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Gulf Leaders Ask U.N. for Iran Sanctions

December 30, 1987|MICHAEL ROSS | Times Staff Writer

CAIRO — The leaders of six Arab states in the Persian Gulf region appealed Tuesday to the U.N. Security Council to impose sanctions on Iran for its refusal to accept a cease-fire in the seven-year-old Iran-Iraq War.

Speaking at the close of a summit meeting of the Gulf Cooperation Council, the Saudi Arabian foreign minister, Prince Saud al Faisal, also told reporters in the Saudi capital of Riyadh that the council members will welcome proposals to create an international naval force to protect civilian shipping in the gulf.

He said the six gulf states will send envoys to the capitals of the five permanent members of the Security Council to urge them to take measures to enforce Resolution 598, the U.N. body's July 29 cease-fire order, by imposing "sanctions on the state that does not accept it"--an obvious reference to Iran.

The four-day summit meeting, called to draft diplomatic and military strategies to protect member states from the widening war, began with a bang and appeared to have ended with one.

Column of Smoke

Iranian gunboats attacked and severely damaged a Saudi oil tanker on the eve of the meeting and, as the summit drew to a close, residents in Kuwait reported heavy shelling and a thick column of smoke rising over Bubiyan Island, a Kuwaiti military zone less than five miles from Iranian positions on Iraq's Faw Peninsula.

Diplomats in Kuwait speculated that Iran may have fired one of its Chinese Silkworm missiles at the island to dramatize its displeasure with the gulf summit. There have been at least seven Silkworm missile attacks on Kuwaiti coastal and offshore oil installations this year from Iranian missile positions on the Faw Peninsula.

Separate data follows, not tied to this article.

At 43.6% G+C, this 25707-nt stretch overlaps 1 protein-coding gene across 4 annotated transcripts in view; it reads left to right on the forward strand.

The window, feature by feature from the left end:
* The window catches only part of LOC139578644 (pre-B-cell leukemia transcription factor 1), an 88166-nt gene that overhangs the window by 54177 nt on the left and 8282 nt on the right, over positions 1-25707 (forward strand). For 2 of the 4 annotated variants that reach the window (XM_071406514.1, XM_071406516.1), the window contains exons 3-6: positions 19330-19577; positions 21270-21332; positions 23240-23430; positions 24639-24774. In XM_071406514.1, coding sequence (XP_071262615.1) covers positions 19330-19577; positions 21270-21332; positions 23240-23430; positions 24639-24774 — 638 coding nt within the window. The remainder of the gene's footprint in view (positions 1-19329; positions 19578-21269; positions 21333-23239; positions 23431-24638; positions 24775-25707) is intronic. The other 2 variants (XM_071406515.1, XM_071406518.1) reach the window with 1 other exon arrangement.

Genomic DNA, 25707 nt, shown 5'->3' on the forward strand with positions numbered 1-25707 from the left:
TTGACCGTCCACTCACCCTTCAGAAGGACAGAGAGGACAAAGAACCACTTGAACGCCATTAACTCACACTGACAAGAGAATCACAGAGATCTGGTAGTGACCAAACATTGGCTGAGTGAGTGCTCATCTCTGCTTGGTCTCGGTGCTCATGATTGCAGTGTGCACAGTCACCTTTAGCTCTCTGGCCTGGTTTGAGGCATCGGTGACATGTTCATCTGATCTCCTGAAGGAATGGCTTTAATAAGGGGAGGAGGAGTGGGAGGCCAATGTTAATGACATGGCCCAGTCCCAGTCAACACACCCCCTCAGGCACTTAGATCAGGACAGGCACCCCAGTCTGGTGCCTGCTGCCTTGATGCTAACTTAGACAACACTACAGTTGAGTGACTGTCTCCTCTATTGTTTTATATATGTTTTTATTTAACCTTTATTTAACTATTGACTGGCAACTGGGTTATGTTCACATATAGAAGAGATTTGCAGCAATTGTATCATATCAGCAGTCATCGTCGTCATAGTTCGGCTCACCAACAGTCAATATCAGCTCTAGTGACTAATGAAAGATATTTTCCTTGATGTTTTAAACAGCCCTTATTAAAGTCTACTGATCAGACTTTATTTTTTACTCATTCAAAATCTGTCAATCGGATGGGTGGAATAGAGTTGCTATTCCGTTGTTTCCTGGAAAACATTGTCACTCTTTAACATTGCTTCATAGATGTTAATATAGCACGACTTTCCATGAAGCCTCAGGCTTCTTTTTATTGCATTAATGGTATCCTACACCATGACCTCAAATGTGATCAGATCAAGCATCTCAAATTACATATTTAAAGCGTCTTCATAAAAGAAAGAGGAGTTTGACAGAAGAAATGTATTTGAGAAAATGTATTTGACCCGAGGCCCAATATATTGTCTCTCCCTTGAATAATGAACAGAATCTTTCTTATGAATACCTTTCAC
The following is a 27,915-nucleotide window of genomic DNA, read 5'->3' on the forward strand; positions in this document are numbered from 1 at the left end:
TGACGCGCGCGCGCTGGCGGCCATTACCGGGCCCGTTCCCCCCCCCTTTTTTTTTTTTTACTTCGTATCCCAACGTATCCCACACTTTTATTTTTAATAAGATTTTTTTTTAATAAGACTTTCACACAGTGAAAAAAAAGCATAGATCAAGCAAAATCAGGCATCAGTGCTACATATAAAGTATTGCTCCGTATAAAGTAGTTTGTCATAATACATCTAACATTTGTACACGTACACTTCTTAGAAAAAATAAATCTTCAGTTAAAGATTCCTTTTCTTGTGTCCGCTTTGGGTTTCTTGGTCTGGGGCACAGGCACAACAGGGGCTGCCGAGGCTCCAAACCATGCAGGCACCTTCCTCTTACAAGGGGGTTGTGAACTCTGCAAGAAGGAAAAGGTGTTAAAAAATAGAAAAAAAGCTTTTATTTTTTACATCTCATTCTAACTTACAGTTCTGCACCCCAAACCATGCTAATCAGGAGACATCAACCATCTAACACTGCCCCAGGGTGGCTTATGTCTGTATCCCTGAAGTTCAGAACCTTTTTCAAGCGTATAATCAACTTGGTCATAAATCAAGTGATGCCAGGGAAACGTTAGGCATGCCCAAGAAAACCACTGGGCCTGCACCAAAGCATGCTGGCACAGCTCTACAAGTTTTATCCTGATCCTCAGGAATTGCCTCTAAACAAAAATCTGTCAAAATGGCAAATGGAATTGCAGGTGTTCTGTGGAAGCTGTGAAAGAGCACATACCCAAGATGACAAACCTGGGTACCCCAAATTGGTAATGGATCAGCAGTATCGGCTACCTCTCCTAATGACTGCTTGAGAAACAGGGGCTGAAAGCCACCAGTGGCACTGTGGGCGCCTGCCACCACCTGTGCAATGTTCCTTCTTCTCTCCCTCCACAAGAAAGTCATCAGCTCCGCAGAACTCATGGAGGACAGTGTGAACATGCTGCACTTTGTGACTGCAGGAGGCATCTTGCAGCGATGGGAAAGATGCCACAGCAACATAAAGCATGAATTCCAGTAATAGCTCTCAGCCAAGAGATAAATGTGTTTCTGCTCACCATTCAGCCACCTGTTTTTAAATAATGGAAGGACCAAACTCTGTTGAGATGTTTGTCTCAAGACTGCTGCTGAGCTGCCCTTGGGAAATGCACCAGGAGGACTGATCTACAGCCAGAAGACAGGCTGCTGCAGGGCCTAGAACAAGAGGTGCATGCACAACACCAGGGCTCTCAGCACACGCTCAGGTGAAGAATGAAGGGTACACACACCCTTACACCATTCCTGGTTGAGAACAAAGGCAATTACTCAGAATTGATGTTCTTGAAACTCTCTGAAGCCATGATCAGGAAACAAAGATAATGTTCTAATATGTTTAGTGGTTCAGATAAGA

Shipping officials in Dubai, at the southern end of the gulf, reported that Iranian gunboats seized a West German container ship carrying general merchandise, the 31,000-ton Norasia Pearl, early Tuesday and diverted it to the nearby Iranian port of Bandar Abbas for inspection. Iranian gunboats frequently intercept ships entering the gulf to see if they are carrying war materiel for Iraq.

And Baghdad radio reported that Iraq dealt an "accurate, effective blow" Tuesday against a large maritime target--the usual term for a tanker--off the Iranian coast.

The final statement adopted at Riyadh by the six gulf council members--Saudi Arabia, Kuwait, Bahrain, Qatar, Oman and the United Arab Emirates--calls on the U.N. Security Council "to shoulder its responsibility in adopting the measures to implement Resolution 598," which provides for sanctions in the event of non-compliance.

Iraq has accepted the resolution, but Iran has indicated it would agree to a cease-fire only if Iraq were condemned as the aggressor in the conflict and forced to pay what would likely amount to billions of dollars in reparations.

The Reagan Administration wants the Security Council to impose a mandatory arms embargo on Iran, but it has been blocked by the Soviet Union, which wants to replace the U.S. naval force in the gulf with an international force flying the U.N. flag.

The State Department, after repeatedly rejecting the Soviet proposal, said Monday that it might reconsider the idea.

International Force

In what appeared to be an effort to move the superpowers closer to an agreement, Prince Saud said the gulf states would "welcome an international naval force to protect shipping in international waters" of the gulf.

Citing the threat posed to regional security and international shipping by the "dangerous escalation" of the gulf war, the council statement also said the leaders approved a plan to cooperate more closely in matters related to internal security and defense.

The statement condemned Iran for its missile attacks against Kuwait and the riots by Iranian pilgrims in the Saudi holy city of Mecca earlier this year, but the tone of its criticism was considerably milder than that voiced last month at an Arab League summit meeting in Amman, Jordan.

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